CHENNAI -- Visiting the site of the massive oil spill here, Tamil Nadu Chief Minsiter O. Panneerselvam on Sunday assured that the incident had not affected the marine life in any way and the fish could be consumed, adding that over 90 per cent of the spill had been cleared up.
Speaking to the media here after inspecting the site, the Chief Minister stated it was an "extraordinary situation" where the state government and the Centre were working in tandem to restore normalcy post the accident.
"More than 5,700 people took part in the clean-up endeavours, and all the operations will be completed in one-two days. Efforts are also being made to safeguard the fishermen's livelihood. Rest assured, we will also provide compensation to the fishermen affected by the spill," he said.
Paneerselvam further assured that the spill had not affected the Marine life in any way, and that the fish in the area was fit to be consumed.
"The sample of fish which was caught from this region was sent to various laboratories for testing. The result shows the fish are fit for consumption. There are no harmful elements in them. 90 percent of the spill has been cleared in Tiruvallur and 95 percent of the cleaning up is over in Kancheepuram and Chennai," he added.
Earlier, the Indian Coast Guard, the coordinating agency for removal of the oil sludge, had said there are no traces of oil spill inwards into the sea, though a few stretches of the coasts near Ennore Kamarajar Port remain blackened with the oil pollutants.
On 28 January, a large amount of oil spilled into the sea following the collision of two ships - MT Dawn Kancheepuram and MT Maple, near the port at Ennore, 30 km off Chennai.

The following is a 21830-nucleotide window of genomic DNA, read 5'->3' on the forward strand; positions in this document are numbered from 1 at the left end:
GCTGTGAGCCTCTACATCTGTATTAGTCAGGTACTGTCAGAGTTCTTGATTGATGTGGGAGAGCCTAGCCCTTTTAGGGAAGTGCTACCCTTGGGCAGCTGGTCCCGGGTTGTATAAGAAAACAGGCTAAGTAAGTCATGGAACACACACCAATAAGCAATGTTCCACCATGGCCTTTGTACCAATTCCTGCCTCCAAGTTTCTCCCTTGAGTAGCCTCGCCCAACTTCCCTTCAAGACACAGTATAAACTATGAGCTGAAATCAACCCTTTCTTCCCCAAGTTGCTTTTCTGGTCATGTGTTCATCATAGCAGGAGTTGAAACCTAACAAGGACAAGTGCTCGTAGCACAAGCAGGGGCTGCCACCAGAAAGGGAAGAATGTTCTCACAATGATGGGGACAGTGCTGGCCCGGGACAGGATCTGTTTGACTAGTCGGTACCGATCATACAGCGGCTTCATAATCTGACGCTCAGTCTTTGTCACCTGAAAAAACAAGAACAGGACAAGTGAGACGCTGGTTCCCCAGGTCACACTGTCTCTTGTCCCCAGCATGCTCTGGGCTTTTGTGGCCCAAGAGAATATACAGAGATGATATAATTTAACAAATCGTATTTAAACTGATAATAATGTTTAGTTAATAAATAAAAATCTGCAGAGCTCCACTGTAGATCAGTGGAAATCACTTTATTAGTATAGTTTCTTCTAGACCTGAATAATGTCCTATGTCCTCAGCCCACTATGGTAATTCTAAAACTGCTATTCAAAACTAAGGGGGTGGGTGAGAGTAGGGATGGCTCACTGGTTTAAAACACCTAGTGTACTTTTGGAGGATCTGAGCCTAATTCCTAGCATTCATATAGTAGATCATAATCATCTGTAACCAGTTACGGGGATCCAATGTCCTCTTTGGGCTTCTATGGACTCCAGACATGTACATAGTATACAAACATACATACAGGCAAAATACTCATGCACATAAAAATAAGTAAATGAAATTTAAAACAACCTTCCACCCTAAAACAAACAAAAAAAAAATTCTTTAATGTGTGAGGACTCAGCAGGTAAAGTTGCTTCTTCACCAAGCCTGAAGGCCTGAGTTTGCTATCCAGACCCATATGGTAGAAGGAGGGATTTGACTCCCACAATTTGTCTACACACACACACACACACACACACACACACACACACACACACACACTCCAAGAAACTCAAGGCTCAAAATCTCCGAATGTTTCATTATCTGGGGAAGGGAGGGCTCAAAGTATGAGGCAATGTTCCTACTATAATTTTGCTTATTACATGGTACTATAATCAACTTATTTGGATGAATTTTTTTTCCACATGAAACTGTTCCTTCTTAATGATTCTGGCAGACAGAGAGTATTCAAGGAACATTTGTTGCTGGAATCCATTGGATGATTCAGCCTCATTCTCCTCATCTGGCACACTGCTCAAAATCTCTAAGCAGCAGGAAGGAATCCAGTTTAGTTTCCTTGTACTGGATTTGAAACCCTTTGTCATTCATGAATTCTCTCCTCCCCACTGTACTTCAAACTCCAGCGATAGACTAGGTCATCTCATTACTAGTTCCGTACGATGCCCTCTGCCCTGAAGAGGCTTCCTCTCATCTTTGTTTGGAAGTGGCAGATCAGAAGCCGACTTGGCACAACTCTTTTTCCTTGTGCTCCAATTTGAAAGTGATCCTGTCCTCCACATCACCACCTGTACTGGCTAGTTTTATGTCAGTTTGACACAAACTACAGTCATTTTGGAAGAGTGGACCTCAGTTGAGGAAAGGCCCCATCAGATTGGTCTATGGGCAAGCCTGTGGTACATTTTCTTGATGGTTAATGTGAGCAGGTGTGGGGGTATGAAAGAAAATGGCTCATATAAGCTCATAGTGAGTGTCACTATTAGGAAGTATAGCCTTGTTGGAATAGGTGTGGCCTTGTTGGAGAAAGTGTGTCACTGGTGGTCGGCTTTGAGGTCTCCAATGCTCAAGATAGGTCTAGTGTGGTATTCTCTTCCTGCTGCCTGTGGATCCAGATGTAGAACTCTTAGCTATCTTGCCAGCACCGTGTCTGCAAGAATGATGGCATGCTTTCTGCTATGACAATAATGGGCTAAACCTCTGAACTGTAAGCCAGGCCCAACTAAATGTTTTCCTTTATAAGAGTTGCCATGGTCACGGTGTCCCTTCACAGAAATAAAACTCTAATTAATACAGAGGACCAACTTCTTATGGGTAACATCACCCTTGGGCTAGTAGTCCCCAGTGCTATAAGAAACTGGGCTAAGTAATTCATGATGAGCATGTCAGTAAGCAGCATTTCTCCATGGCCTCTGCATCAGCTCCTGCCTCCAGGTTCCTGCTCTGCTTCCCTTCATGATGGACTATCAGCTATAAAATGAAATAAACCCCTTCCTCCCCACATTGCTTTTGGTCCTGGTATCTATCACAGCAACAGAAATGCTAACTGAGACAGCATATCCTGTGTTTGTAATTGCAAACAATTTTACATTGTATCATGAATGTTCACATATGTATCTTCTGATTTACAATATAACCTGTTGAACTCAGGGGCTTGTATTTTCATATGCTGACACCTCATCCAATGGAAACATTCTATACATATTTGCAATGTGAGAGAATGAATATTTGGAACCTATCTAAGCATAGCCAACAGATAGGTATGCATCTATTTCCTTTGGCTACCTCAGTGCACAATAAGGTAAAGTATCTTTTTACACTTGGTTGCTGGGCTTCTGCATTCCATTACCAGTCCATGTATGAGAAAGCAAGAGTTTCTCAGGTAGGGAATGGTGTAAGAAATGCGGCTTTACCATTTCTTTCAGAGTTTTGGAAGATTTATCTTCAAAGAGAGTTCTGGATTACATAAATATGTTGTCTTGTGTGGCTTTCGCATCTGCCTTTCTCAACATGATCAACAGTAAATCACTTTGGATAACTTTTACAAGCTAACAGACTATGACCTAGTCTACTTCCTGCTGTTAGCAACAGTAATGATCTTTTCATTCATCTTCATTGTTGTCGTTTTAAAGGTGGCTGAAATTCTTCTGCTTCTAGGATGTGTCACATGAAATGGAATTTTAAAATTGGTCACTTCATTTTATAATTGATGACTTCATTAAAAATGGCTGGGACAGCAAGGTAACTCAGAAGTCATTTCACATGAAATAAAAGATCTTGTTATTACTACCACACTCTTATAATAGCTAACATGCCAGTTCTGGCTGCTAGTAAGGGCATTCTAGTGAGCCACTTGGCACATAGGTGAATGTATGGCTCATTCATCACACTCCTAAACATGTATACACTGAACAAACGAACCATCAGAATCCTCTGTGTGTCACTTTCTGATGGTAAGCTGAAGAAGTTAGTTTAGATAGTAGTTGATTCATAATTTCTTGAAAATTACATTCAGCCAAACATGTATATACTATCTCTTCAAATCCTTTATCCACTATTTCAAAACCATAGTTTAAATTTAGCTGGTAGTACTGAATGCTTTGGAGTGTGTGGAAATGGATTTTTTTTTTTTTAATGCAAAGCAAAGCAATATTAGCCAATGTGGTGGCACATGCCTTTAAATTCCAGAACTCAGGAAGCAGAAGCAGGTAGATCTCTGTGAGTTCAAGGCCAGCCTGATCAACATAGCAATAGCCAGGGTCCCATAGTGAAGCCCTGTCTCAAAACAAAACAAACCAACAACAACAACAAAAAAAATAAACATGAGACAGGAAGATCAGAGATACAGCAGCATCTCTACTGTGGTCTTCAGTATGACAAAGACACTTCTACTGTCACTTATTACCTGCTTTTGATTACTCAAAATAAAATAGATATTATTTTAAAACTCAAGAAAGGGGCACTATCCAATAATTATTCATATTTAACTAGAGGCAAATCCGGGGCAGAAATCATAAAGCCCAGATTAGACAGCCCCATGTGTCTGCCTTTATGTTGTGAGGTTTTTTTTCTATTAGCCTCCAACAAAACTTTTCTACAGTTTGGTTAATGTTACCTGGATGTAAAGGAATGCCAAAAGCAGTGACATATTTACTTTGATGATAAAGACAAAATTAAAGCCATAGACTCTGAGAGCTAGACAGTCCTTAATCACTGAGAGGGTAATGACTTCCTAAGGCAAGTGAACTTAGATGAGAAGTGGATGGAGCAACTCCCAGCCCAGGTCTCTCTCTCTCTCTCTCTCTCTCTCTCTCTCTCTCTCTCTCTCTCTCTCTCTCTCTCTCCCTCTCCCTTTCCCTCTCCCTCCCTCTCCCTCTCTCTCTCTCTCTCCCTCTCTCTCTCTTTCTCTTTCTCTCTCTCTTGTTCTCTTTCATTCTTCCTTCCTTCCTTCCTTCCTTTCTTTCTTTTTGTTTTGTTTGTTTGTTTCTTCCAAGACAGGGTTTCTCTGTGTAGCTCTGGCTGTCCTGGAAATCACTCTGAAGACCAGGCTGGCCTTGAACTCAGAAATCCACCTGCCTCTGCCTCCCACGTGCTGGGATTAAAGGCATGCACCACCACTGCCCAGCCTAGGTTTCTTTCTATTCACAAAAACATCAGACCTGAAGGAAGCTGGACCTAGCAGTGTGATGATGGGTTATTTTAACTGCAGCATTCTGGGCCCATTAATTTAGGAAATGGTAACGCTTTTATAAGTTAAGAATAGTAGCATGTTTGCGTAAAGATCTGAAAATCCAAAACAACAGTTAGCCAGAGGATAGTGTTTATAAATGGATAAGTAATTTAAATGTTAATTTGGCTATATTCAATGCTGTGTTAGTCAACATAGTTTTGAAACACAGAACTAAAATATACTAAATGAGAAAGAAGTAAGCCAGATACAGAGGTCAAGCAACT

The Kamarajar Port officials had initially declined of any such accidents. The spilled heavy furnace oil, however, later landed on the seashore of Ennore upto Thiruvanmiyur beach polluting a coastal line of about 24 km.
A massive clean up operation was then launched with more than 2,000 people as told to ANI by Union Shipping Minister Pon Radhakrishnan.
"The cleaning work is going on. The state and the centre are coordinating. And we will take another day or two to finish off the work," Radhakrishnan added.
It was assured that marine life of the sea will not be affected.
"Coast Guard is giving full support so that there is no loss to marine life," S Parmesh, IG, Coast Guard said.
It's estimated that over 20 tonne of oil had spilled into the Bay of Bengal, with 40 tonne of oil sludge and 27 tonne of oil mixture and water already removed.
Full-fledged clean up operations had begun only a day after the collision. The Coast Guard along with personnel from the state government, the Tamil Nadu Pollution Control Board and the Kamarajar Port and local fishermen were joined by hundreds of volunteering youth and college students in removing the oil slick manually and using dispersing agents.
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